Case:  Matter of Palmore v. Board of Educ. of Hempstead Union Free Sch. Dist., NY Slip Op 08973 (2d Dep't December 30, 2016)

Here is the decision.

Monday's issue:  A Labor Law 241(6) claim.

Thursday, January 5, 2017

A summary judgment motion in a case involving an insurance contract or policy.

Practice point:  On the motion, the evidence will be construed in the light most favorable to the nonmovant, and the insured has the burden of showing that the contract covers the loss for which the claim is made.  The applicable standard holds that the insurer has a duty to defend when (1) the allegations in the complaint in the underlying action, construed liberally, suggest a reasonable possibility of coverage, or (2) where the insurer has actual knowledge of facts establishing such a reasonable possibility.  Any .contractual exclusion from coverage must be specific and clear in order to be enforced.

Case:  City of New York v. Wausau Underwriters Ins. Co., NY Slip Op 08932 (1st Dep't December 29, 2016)

Here is the decision.

Tomorrow's issue:  Terminating the employment of a probationary teacher.

Wednesday, January 4, 2017

An insufficient motion to strike an answer.

Practice point:  The trial court improvidently exercises its discretion in granting the motion in the absence of a finding that the nonmovant's behavior was willful, contumacious, or due to bad faith, and it will be reversed.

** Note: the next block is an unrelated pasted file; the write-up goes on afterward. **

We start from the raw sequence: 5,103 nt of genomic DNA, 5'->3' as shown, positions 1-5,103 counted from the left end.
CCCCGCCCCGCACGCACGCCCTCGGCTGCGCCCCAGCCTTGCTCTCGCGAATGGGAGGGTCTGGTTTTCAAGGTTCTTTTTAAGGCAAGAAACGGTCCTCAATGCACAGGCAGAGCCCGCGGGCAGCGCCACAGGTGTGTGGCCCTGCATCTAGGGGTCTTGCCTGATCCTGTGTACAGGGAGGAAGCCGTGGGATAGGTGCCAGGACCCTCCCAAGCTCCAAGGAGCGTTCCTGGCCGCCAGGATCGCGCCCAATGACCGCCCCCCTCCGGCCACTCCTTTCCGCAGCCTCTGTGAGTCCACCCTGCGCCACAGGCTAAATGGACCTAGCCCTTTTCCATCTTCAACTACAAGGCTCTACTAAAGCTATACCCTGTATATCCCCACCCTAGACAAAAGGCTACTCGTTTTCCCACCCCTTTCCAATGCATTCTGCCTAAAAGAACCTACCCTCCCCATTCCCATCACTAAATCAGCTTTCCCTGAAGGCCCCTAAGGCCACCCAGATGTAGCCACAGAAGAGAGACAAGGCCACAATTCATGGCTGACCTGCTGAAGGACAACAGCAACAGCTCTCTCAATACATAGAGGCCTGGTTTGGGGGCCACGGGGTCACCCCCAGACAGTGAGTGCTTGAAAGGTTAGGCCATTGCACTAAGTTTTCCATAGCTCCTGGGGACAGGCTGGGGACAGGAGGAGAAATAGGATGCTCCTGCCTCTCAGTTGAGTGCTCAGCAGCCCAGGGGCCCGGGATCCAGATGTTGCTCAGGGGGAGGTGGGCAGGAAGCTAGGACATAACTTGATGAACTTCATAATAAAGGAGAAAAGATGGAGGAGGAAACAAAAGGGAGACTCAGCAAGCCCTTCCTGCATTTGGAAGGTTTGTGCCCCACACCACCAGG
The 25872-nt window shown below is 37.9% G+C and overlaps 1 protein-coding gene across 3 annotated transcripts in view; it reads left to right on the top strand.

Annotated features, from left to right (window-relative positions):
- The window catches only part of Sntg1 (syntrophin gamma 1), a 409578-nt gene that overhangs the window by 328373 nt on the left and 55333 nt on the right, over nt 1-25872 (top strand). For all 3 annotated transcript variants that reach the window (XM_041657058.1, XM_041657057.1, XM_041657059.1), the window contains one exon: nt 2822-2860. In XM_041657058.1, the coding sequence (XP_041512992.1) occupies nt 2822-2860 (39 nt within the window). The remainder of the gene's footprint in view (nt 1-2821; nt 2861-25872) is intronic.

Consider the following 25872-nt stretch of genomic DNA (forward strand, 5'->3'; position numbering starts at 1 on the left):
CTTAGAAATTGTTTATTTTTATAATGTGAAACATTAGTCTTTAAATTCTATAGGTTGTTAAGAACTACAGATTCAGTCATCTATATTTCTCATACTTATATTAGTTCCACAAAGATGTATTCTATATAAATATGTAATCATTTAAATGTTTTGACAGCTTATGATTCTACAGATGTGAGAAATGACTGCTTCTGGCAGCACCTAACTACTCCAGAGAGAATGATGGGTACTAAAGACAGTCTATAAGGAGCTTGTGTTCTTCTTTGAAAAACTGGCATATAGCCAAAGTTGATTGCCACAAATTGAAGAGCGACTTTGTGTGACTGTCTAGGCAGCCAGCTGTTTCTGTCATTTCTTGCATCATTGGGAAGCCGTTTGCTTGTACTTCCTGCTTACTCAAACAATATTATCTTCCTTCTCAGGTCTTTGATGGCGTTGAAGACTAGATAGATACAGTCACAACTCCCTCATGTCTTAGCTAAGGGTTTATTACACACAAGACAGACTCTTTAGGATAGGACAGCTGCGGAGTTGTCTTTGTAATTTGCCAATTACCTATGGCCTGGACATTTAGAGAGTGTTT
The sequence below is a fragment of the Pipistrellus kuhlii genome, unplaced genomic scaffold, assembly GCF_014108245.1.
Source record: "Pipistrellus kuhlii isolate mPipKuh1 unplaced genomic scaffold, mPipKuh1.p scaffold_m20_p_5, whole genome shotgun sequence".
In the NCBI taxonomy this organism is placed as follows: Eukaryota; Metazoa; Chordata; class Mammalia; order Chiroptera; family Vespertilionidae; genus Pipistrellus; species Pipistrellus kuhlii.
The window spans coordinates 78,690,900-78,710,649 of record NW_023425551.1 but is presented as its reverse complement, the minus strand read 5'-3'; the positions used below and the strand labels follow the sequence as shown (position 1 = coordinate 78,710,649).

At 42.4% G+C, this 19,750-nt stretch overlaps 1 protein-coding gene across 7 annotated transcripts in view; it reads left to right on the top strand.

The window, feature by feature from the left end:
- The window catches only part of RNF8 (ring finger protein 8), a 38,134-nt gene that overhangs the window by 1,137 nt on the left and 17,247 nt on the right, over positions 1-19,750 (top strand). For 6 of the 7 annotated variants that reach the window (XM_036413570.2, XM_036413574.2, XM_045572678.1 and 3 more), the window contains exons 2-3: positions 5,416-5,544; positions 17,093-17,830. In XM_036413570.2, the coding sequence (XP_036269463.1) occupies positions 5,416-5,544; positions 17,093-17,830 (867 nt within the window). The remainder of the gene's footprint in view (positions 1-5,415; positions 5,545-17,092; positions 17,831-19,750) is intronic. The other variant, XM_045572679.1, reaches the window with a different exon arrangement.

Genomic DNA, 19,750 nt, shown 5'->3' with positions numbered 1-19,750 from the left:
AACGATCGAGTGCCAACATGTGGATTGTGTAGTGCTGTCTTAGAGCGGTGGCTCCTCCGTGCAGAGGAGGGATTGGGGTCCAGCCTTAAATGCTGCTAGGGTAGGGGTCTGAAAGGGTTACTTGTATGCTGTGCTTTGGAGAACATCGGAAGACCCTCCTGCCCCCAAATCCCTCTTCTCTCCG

Case:  Haynes v. City of New York, Slip Op 08930 (1st Dep't December 29, 2016)

Here is the decision.

Tomorrow's issue:  A summary judgment motion in a case involving an insurance contract or policy.

Tuesday, January 3, 2017

The presumption of proper service.

Ordinarily, a process server's affidavit of service establishes a prima facie case as to the method of service and, therefore, gives rise to a presumption of proper service.  When a defendant submits a sworn denial of receipt of service containing specific facts to refute the statements in the process server's affidavit, the prima facie showing is rebutted and the plaintiff must establish personal jurisdiction by a preponderance of the evidence at a hearing.  A hearing is not required where the defendant fails to swear to specific facts to rebut the statements in the process server's affidavit.

Case:  Emigrant Bank v. Ramasir, NY Slip Op 08503 (2d Dep't December 21, 2016)

Here is the decision.

Tomorrow's issue:  An insufficient motion to strike an answer.